Sensitive moments and vibrant portraits fill the Instagram feed of Brooklyn-based photographer Ruddy Roye, whose work focusing on black life in America and his homeland of Jamaica goes out to an audience of 258,000 followers.
The self-labeled "Humanist/Activist" worked with photo editor Jessie Wender on a story about the National Museum of African American History and Culture, featured in the October 2016 issue of National Geographic magazine. Wender had first discovered Roye's photography on Instagram.
"I love Ruddy’s Instagram feed," Wender says. "His portraits are both intimate and direct, [and] he seemed like a perfect fit for this story celebrating the opening of the first national museum dedicated to African American life, art, history, and culture. We were moved by the incredible histories behind each of the artifacts and … by seeing the donors of these artifacts pictured through Ruddy’s lens."
Roye takes his followers along as he meets and photographs artists, “urban models,” young people, and community members, telling each of their stories in detailed, reflective captions. Through this stark street photography and commentary, he builds a connection to both his subjects and himself—in one post, a photograph of children through a rainy car window inspires a memory from his own childhood, “when all my sister and I did was chase summer winds.”
As part of our "Through the Lens" series, we take a look at Roye's work and find out what makes him tick.
What was the first picture you made that mattered to you?
The first picture. Wow. I feel like I am hurting all my other photos I have ever shot. It's like saying to one child, "You are the favorite," but here goes.
The first picture would have to be of the Tuckers in Mobile, Alabama, right after Katrina. Mr. Tucker died two months after I took the picture. It made me think about my own mortality.
If you weren’t a photographer, what would you be?
I would be a writer, a musician, or a professor in that order.
"Mike and Diane stopped to try and sell speakers on the street," Roye wrote of this couple he encountered in Brooklyn. "Mike said he wanted to sell the speakers so he could afford to buy a nice dinner for Diane."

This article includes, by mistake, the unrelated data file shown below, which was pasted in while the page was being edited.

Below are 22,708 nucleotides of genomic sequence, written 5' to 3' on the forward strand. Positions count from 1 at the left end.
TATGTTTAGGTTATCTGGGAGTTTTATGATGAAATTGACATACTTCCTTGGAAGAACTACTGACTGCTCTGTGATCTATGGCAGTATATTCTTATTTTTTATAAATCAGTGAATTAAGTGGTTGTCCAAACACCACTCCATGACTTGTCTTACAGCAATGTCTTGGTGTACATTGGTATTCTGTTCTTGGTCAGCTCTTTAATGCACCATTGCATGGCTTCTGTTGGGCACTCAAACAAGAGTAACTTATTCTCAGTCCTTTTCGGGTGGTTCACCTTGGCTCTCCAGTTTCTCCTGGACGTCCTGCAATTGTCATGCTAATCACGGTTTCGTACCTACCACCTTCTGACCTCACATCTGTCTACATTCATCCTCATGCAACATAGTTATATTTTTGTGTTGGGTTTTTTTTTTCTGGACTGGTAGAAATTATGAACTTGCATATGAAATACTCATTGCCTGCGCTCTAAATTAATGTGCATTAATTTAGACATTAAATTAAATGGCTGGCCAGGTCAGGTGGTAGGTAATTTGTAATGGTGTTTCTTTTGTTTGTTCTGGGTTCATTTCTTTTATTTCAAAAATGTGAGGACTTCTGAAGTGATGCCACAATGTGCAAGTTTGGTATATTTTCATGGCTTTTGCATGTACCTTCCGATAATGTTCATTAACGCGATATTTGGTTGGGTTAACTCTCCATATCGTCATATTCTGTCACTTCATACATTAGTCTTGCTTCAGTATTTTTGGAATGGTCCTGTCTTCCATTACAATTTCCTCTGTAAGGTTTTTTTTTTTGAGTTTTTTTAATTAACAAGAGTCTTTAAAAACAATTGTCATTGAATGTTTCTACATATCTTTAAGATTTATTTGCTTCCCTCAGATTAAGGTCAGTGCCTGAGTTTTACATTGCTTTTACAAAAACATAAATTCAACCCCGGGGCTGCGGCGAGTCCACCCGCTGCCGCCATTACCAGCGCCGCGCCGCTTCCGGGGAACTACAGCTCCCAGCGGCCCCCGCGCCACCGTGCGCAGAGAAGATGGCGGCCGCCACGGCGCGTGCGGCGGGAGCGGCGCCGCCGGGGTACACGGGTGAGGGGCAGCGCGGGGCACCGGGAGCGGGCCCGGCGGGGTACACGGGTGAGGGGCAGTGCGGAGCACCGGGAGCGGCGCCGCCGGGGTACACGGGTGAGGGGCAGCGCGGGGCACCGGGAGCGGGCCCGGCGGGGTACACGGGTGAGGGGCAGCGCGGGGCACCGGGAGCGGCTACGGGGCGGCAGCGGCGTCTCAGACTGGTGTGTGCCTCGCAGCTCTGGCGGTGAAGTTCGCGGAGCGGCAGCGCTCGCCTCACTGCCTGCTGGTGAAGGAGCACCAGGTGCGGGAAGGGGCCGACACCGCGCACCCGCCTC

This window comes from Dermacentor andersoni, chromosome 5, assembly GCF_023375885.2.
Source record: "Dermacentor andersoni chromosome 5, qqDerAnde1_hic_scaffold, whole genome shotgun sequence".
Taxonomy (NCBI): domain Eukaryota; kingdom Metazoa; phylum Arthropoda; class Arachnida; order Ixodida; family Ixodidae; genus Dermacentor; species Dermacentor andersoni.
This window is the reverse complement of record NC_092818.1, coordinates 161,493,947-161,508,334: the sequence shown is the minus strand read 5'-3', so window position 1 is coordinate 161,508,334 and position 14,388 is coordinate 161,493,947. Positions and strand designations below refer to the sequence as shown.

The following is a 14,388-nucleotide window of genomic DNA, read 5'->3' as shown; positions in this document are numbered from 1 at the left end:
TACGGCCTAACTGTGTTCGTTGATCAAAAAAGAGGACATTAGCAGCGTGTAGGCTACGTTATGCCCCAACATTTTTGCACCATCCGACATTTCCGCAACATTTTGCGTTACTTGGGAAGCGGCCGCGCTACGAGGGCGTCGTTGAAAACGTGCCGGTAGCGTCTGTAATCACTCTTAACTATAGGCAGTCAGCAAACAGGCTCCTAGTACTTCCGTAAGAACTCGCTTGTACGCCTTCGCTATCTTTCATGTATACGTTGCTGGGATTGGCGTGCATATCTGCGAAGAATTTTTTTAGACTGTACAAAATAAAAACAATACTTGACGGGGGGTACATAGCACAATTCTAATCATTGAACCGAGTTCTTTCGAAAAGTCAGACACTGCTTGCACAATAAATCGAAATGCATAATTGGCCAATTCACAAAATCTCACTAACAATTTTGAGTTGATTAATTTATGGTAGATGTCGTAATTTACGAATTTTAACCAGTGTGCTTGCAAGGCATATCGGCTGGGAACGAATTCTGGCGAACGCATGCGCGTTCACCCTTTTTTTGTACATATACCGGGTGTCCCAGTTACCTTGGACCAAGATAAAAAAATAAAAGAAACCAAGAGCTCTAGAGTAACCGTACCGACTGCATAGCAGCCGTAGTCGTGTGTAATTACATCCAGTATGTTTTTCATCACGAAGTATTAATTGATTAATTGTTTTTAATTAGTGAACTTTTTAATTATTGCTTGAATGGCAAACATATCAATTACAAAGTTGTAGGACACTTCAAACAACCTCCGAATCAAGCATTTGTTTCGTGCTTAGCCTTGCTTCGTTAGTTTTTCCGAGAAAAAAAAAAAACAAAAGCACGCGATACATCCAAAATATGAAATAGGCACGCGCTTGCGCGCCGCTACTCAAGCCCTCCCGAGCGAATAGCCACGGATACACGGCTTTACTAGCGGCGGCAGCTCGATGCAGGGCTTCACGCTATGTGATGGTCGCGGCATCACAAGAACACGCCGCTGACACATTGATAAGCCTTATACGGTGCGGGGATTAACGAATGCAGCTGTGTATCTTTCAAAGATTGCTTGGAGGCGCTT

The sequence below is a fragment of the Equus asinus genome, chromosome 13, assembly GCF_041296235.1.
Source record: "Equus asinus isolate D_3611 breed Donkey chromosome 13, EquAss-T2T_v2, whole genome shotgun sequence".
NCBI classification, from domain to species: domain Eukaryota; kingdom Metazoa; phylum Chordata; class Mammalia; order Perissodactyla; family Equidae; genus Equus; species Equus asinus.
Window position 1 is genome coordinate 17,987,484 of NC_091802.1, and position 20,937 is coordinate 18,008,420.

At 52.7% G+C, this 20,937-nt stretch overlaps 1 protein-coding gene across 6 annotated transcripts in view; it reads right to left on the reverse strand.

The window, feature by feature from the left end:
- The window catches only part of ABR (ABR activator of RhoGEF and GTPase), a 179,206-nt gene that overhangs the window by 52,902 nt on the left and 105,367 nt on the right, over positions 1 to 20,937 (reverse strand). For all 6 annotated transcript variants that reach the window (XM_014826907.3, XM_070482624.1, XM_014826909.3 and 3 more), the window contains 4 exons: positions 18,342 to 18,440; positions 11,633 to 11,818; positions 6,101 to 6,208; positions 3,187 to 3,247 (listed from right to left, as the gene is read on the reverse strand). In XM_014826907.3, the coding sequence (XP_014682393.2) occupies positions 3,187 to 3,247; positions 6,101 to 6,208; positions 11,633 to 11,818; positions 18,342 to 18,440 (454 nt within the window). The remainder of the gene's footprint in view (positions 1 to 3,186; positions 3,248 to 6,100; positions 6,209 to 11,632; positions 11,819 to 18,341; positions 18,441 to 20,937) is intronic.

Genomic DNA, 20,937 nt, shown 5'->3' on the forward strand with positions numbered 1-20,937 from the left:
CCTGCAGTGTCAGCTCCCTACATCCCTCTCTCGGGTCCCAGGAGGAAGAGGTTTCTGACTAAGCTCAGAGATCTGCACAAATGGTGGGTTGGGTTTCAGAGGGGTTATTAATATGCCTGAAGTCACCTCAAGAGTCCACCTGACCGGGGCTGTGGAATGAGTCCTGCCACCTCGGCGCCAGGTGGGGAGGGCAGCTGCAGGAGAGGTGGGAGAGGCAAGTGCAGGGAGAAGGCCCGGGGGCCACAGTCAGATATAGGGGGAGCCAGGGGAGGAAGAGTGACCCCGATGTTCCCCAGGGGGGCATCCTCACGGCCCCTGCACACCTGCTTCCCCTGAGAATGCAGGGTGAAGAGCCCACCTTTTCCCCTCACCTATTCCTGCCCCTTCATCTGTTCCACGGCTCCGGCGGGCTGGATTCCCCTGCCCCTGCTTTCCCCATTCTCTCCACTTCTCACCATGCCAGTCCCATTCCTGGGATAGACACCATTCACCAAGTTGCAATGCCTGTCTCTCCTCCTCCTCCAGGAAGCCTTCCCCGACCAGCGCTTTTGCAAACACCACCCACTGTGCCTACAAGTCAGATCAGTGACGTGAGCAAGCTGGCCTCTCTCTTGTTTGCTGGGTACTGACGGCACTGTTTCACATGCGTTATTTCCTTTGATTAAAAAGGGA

PHOTOGRAPH BY RUDDY ROYE
Who is your greatest influence?
My greatest influence I would have to say is my mother, Dorcas Leonie Roye. I am still trying to live up to the high standard she set for the way a human being should behave inside and outside of their home. If the question is, Who is my greatest influence as a photographer?—then I would have to say James Baldwin.
What fuels your passion for photography?
The idea that my images or the work I do in photography will one day help someone to move forward or change the world in any small way fuels my passion.
What is the perfect photograph?
The perfect image is one where the viewer is moved, whether emotionally, spiritually, or physically.
Track-and-field star Carl Lewis won ten medals—nine gold and one silver—in four Olympic Games. He donated nine of them to the newly opened National Museum for African American History and Culture, along with uniforms, shoes, and other memorabilia, saying that he hopes the awards will inspire children to believe in themselves.
PHOTOGRAPH BY RUDDY ROYE
What is your most treasured possession in the field?
My most treasured possession in the field has to be my Leica.
What is the most important advice you can give emerging photographers?
The work you do today enriches the life of the next generation of photographers behind you, so plant good seeds. Keep shooting, as if it is an obligation or your gift to the next generation. Shoot with intent and purpose and never worry about the answer [that] it was never meant for us to be concerned with. Do the work knowing that someone will see it. Recognize it as that piece of puzzle they needed, and walk it further up the road.
To view more of Roye's work follow him at @ruddyroye on Instagram or visit his website.